Catherine Corrigall-Brown and Max Chewinski, Department of Sociology, University of British Columbia. “Channeling advocacy? Assessing how funding source affects the strategies of environmental organizations.”  Paper presented at the Canadian Political Science Association (Vancouver, Canada), June 2019.

Miya Draga. “Does data matter? Exploring how nonprofit organizations working with victims of abuse in Edmonton use data to inform their services.” Paper presented at the Canadian Sociological Association (Toronto, ON), 1 June 2017.

Emma Kay and Howard Ramos, Department of Sociology and Social Anthropology, Dalhousie University. “Trends in State Funding of Women’s Organizations: Do Provinces Fill the Gap in Periods of Neoliberalism?” Paper presented at the Canadian Sociological Association (Toronto, ON), 2 June 2017.

Howard Ramos, Department of Sociology and Social Anthropology, Dalhousie University. “Dynamics of Subnational Funding of Advocacy Groups.” Paper presented at the International Sociological Association [themed session] (Toronto, Canada), 18 July 2018.

Max Stick and Howard Ramos, Department of Sociology and Social Anthropology, Dalhousie University. “Communities in Need: Declining Municipal Funding of NGOs” Paper presented at the Canadian Sociological Association (Toronto, ON), 2 June 2017.

 

Special Issues

Special Issue of American Behavioral Scientist: Who Funds Dissent? Government and Foundation Support for NGOs Across National Contexts. Guest Editors: Catherine Corrigall-Brown, University of British Columbia, and Mabel Ho, University of British Columbia.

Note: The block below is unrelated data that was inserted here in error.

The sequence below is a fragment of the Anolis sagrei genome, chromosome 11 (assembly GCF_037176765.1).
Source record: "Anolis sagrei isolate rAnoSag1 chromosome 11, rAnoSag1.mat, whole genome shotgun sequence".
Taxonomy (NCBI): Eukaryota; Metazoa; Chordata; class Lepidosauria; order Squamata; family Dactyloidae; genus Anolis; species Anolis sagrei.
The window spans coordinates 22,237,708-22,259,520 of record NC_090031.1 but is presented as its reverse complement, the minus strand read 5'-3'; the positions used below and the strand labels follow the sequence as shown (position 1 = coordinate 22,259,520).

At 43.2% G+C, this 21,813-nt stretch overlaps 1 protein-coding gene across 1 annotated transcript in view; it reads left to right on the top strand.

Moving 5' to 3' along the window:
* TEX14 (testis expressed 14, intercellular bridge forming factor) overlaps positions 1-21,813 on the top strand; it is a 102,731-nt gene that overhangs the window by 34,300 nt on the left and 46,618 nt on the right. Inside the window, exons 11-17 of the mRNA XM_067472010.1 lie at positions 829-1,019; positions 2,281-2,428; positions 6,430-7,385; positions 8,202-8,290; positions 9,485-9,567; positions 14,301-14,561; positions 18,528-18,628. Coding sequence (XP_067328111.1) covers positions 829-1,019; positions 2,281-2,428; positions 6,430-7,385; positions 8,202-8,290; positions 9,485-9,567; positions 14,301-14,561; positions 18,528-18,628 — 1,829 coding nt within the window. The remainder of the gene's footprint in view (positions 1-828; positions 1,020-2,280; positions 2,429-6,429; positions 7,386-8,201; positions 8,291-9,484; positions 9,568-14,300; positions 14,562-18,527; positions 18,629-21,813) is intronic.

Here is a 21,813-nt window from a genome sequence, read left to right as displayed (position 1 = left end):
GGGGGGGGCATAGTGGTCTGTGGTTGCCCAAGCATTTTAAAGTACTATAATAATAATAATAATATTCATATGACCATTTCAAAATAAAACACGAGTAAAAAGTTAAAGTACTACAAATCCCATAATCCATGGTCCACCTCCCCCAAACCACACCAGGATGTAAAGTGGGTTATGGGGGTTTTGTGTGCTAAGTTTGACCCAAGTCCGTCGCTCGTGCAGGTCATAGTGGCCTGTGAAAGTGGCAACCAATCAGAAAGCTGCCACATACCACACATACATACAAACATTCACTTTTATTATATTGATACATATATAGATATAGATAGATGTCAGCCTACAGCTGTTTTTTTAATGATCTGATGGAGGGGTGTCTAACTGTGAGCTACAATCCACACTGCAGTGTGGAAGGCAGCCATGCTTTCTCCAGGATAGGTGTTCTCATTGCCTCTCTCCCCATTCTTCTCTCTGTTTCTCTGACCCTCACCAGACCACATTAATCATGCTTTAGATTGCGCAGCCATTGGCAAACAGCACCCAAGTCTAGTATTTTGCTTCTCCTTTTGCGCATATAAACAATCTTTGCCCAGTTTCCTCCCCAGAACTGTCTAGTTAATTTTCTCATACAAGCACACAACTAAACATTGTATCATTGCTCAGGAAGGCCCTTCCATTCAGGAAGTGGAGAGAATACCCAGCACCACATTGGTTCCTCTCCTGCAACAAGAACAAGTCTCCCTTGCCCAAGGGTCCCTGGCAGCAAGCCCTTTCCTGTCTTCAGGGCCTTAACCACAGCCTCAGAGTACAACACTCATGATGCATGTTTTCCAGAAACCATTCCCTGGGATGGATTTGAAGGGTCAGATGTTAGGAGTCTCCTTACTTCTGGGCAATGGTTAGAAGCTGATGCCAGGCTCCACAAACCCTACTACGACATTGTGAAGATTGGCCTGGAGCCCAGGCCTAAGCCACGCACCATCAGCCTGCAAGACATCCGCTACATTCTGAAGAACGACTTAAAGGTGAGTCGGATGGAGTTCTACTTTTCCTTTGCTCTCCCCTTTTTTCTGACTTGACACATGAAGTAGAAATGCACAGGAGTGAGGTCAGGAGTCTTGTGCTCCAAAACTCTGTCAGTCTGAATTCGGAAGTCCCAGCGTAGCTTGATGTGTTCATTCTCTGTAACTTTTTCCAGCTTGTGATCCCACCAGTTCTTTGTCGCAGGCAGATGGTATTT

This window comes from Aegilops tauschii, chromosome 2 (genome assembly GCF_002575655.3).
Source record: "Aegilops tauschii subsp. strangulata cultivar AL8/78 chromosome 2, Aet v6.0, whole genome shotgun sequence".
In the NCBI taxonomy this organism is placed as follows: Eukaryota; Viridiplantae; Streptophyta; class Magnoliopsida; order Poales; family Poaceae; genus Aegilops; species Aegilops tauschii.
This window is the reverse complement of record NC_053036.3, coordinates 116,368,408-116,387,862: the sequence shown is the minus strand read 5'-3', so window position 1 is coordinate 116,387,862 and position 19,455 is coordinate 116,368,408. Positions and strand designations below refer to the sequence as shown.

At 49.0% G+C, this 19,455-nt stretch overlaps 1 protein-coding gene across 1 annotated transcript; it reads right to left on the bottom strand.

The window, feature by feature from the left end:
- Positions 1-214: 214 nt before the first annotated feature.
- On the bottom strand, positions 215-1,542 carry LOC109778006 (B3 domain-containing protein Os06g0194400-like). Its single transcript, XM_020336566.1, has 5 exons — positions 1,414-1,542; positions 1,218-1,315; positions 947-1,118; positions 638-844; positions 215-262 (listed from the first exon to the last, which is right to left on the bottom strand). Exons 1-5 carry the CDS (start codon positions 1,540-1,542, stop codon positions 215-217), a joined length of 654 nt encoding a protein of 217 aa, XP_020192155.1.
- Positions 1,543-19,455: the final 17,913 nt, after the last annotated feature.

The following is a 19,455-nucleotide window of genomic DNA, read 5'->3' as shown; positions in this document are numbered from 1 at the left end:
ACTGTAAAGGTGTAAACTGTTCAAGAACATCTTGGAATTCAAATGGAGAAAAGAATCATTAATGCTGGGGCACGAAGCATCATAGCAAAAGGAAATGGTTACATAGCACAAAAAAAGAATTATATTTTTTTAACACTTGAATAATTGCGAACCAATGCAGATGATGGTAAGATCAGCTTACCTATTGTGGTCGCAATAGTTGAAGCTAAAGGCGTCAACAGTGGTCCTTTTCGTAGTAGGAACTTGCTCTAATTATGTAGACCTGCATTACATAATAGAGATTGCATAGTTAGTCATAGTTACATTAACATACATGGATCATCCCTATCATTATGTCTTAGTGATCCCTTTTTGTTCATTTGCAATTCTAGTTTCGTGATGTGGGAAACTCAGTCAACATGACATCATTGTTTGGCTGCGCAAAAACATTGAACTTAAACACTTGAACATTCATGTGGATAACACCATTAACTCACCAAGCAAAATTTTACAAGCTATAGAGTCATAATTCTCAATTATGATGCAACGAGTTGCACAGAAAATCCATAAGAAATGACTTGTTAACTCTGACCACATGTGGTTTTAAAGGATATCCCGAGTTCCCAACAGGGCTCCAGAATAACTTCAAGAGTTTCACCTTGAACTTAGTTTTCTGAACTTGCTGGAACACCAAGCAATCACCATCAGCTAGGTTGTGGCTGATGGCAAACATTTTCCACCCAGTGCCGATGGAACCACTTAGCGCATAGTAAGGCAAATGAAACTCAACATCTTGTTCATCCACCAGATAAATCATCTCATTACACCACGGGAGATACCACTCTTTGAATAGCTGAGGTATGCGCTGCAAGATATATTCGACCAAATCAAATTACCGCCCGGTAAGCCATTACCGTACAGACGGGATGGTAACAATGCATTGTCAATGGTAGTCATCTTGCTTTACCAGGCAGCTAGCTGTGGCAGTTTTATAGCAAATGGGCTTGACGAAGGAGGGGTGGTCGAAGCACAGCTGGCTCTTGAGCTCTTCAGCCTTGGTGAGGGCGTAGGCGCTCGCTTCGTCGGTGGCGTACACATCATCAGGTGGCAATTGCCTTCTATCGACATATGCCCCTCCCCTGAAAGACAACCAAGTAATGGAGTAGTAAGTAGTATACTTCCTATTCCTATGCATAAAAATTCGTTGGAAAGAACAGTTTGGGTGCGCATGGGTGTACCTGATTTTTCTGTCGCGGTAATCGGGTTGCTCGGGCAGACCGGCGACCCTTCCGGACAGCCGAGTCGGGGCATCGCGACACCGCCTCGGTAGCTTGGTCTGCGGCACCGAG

Articles

Jennifer Braun and Dominique Clément. Report on Funding Immigration and Refugee Settlement in Canada (Vancouver: Affiliation of Multicultural Societies and Service Agencies, 2018).

Dominique Clément. “The Economy of Protest: How the State Transformed Canada’s Social Movement Sector.” Journal of Historical Sociology (in-progress).

Dominique Clément. “The State and Social Movements: Public Funding in British Columbia.” Canadian Review of Sociology (under review).

Dominique Clément. “State Funding for Human Rights Activism: Channeling Protest?” American Behavioral Scientist 61, 13 (2017): 1703-1728.

Corrigall-Brown, Catherine. “Funding for Social Movements.” Sociology Compass 10, no. 4 (2016): 330-39.

Catherine Corrigall-Brown and Mabel Ho. “Concentrating or Sprinkling? Federal Funding for Indigenous, Women’s, and Environmental NGOs in Canada, 1972-2014.” American Behavioral Scientist 61, 13 (2017): 1599-1622.

Emma Kay and Howard Ramos. “Do Subnational Governments Fund Organizations in Neoliberal Times? The Role of Critical Events in Provincial Funding of Women’s Organizations.” American Behavioral Scientist 61, 13 (2017): 1658-1677.

Howard Ramos. “Critical Events and the Funding of Indigenous Organizations.” Journal of Canadian Studies 52 (1).

Database and Website

State Funding for Social Movements: www.statefunding.ca

The State Funding for Social Movements database will be launched on this website in 2019.


Readings lists on the topic of state funding for social movements